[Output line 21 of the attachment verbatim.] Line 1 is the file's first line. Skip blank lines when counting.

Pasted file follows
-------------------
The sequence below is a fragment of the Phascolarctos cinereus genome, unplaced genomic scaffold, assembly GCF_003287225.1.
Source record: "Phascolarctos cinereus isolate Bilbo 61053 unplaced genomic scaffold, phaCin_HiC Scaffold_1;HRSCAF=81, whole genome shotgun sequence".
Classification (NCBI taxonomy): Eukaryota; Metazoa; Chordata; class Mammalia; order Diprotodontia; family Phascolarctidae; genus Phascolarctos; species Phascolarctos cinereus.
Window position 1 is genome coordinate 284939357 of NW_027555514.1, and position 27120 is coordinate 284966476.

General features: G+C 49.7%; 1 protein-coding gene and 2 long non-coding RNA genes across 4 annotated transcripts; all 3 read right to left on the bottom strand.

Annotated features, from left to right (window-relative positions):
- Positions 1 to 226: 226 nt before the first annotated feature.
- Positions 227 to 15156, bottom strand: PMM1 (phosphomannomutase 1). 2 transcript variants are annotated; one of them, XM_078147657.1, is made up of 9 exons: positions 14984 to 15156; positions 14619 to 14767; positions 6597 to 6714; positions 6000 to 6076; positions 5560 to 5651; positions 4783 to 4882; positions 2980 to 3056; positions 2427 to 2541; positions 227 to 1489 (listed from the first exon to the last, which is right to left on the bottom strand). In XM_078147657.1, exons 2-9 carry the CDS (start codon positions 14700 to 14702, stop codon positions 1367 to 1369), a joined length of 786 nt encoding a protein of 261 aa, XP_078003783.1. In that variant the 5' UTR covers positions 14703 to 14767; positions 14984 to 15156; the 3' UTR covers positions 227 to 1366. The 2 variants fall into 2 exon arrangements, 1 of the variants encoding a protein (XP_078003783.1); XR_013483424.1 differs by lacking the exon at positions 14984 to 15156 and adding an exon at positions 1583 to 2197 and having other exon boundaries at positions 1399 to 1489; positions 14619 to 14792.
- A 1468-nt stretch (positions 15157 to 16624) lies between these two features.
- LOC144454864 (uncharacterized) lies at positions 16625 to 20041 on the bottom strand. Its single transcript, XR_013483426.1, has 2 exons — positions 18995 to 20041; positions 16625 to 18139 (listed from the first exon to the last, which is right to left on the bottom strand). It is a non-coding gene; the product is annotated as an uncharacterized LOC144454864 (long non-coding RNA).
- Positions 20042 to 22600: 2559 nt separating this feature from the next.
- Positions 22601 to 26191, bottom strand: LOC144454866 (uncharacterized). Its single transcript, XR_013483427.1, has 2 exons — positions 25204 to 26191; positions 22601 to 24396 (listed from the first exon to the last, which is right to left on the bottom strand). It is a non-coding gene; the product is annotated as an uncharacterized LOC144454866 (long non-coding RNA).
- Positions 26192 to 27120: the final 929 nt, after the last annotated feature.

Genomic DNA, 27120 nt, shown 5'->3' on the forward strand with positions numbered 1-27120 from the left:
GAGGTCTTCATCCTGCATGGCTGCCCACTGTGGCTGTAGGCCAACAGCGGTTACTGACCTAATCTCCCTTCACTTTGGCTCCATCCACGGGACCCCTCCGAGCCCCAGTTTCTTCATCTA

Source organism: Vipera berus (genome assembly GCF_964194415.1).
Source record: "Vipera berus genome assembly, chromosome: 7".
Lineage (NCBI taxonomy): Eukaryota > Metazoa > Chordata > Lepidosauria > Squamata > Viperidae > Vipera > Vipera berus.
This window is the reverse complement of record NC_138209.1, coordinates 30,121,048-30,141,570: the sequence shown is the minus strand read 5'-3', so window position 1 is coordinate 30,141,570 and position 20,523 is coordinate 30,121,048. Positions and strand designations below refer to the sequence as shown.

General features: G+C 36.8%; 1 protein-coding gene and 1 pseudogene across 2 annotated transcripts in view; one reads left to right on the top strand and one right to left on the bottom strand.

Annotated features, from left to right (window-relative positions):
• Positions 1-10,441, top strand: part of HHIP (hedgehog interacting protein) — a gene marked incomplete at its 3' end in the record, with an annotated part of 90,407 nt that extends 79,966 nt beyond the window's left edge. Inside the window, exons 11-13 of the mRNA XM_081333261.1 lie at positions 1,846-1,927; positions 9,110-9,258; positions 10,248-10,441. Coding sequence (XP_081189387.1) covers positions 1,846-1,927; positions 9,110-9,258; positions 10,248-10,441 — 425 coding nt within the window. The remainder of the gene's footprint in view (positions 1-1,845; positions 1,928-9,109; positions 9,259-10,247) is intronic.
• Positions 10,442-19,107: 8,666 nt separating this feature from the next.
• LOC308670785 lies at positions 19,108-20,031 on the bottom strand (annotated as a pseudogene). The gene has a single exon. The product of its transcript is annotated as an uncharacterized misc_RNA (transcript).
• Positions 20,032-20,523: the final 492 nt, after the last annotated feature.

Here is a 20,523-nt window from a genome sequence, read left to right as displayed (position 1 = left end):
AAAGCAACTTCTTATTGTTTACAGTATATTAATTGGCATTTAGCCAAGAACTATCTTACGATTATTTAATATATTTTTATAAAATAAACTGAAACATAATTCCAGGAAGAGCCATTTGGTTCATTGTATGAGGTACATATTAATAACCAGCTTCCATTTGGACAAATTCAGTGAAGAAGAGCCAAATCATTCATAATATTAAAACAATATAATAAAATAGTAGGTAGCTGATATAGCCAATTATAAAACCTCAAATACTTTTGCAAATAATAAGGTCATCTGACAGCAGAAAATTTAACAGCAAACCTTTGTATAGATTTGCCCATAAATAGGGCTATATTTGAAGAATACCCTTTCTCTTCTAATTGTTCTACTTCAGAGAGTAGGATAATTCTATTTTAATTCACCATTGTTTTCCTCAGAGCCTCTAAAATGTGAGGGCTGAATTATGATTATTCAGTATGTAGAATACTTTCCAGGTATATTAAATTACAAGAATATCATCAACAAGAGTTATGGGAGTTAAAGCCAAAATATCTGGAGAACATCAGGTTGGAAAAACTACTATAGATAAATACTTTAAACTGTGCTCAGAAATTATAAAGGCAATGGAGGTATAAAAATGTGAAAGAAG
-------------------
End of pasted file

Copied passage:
Annotated features, from left to right (window-relative positions):